Checking the oil could have saved you a lot of trouble and expense. Good luck.

Any used car is an “iffy” proposition in terms of reliability.

A 10 year old used car is even more of an “iffy” proposition.

Buying a car that did not come with full maintenance records increases the “iffyness” of that car.

Not having the car inspected by a mechanic of your own choosing vastly increases the chance of getting a 10 year old car that is riddled with problems.

Not checking the oil on a car whose rate of oil consumption is a total unknown moves the entire situation into the highly risky category.

Unfortunately, I think that the OP–unwittingly–stumbled into the perfect storm, so to speak, for disaster with a used car. While I certainly do not blame her for her apparent naivete and her total trust, these qualities helped to put her in the situation that she currently finds herself in.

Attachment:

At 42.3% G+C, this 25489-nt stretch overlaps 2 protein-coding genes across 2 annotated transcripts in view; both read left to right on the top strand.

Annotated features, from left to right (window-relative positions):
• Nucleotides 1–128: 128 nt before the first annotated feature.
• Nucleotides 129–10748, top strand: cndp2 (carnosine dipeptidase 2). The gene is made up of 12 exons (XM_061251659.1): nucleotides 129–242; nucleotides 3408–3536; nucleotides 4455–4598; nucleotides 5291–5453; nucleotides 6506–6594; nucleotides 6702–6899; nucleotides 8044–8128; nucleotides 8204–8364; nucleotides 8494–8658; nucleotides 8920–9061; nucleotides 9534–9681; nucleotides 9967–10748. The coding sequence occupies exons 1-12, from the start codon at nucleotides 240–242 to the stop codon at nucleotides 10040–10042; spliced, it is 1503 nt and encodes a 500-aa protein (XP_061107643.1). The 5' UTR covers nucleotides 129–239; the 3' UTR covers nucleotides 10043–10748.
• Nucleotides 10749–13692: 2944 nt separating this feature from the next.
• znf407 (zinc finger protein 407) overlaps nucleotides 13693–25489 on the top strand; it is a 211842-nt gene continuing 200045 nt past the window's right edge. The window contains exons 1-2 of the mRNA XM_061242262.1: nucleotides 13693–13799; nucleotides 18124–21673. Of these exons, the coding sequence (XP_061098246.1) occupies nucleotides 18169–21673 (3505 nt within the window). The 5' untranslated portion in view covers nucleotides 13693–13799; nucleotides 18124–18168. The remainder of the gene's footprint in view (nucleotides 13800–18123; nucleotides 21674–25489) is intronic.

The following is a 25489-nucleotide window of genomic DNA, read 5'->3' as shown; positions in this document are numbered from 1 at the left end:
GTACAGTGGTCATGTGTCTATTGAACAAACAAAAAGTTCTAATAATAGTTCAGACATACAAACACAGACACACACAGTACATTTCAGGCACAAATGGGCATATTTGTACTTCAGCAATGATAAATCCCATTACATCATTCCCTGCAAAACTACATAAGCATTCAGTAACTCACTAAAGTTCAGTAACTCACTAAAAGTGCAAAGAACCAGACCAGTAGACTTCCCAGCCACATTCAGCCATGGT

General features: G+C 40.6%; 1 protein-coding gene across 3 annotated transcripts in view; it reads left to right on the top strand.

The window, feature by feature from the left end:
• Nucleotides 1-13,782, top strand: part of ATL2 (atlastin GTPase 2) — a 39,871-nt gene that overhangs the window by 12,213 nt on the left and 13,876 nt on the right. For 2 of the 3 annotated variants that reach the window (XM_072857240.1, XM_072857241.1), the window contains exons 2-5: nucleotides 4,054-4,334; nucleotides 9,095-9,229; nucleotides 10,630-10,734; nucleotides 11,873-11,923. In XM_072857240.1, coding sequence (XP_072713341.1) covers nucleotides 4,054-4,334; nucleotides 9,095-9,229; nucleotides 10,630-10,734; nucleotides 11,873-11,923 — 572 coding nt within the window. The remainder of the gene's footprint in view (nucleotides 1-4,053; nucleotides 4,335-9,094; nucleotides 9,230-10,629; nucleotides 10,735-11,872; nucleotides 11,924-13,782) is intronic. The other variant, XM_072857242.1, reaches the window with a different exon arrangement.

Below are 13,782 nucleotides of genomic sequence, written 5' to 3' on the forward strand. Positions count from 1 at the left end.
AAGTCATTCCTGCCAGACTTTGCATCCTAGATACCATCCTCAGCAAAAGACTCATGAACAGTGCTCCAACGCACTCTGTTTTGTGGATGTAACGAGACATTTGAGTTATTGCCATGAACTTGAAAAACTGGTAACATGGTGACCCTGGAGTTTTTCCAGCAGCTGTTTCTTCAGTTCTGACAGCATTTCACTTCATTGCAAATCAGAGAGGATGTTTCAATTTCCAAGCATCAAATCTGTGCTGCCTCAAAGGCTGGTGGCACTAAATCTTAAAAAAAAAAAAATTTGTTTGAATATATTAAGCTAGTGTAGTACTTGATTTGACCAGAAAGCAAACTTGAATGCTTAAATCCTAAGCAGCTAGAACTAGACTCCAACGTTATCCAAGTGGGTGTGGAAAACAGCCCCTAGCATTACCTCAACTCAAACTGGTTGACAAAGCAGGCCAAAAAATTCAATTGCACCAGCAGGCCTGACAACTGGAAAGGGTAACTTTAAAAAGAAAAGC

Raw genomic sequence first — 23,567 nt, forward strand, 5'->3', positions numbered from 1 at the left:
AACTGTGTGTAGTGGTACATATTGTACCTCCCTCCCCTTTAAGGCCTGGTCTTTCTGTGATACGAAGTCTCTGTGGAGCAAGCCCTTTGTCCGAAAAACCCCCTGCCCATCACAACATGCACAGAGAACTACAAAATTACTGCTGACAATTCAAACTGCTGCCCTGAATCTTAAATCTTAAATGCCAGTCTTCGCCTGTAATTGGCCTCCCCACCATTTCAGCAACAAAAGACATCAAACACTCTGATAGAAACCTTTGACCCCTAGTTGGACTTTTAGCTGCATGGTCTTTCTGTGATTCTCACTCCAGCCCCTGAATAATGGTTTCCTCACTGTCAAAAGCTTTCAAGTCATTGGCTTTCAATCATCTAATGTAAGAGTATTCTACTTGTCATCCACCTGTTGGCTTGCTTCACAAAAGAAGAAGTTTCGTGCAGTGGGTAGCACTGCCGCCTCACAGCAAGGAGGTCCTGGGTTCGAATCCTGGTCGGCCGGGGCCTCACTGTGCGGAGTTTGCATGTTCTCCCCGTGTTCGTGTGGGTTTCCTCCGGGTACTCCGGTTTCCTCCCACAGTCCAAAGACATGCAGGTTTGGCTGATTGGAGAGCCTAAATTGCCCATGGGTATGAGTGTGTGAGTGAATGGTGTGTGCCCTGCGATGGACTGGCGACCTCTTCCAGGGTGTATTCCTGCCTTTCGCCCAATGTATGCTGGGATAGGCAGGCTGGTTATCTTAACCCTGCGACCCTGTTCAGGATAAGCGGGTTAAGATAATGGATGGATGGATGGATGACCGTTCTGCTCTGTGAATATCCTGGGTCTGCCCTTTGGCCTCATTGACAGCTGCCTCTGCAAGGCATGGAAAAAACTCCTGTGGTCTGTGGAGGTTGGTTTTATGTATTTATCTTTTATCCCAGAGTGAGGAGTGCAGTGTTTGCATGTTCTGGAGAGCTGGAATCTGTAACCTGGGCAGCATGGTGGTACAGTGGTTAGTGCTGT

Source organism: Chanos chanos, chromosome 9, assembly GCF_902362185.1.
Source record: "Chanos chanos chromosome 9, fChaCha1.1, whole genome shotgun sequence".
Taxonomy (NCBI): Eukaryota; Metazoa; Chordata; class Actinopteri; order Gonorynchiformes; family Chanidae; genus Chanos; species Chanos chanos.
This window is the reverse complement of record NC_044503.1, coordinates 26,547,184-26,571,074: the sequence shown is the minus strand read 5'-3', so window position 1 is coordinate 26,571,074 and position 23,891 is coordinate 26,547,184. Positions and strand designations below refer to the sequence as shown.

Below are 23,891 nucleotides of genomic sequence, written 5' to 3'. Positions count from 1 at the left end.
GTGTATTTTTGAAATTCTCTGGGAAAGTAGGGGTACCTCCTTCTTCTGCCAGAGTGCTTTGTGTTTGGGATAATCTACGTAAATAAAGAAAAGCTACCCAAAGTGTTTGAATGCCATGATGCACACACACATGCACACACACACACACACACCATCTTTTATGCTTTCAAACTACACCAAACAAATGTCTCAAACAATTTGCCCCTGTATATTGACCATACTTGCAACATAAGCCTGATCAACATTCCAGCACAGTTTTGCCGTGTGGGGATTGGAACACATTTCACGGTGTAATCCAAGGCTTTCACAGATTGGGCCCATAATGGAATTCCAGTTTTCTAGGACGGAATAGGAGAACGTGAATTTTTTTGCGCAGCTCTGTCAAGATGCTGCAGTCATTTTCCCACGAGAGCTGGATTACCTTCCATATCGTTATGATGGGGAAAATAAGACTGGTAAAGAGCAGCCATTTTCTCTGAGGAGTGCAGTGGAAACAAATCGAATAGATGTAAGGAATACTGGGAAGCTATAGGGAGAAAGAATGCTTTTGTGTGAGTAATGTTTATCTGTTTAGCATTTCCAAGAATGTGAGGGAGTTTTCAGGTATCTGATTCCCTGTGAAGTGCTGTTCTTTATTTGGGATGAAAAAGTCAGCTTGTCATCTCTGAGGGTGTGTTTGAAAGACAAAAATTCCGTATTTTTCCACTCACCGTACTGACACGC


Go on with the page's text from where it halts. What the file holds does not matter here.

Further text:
When someone buys a car–even a brand new car–it is very important to monitor the level of the motor oil very frequently in order to be sure that it isn’t consuming oil at an alarming rate. If the OP, or her boyfriend, had bothered to check the dipstick even as late as a week or two after purchasing the car, the ever-shrinking oil level could have been caught in time to avoid disaster. Once someone knows the typical rate of oil consumption of an engine, then it is safe to check it on a less frequent basis.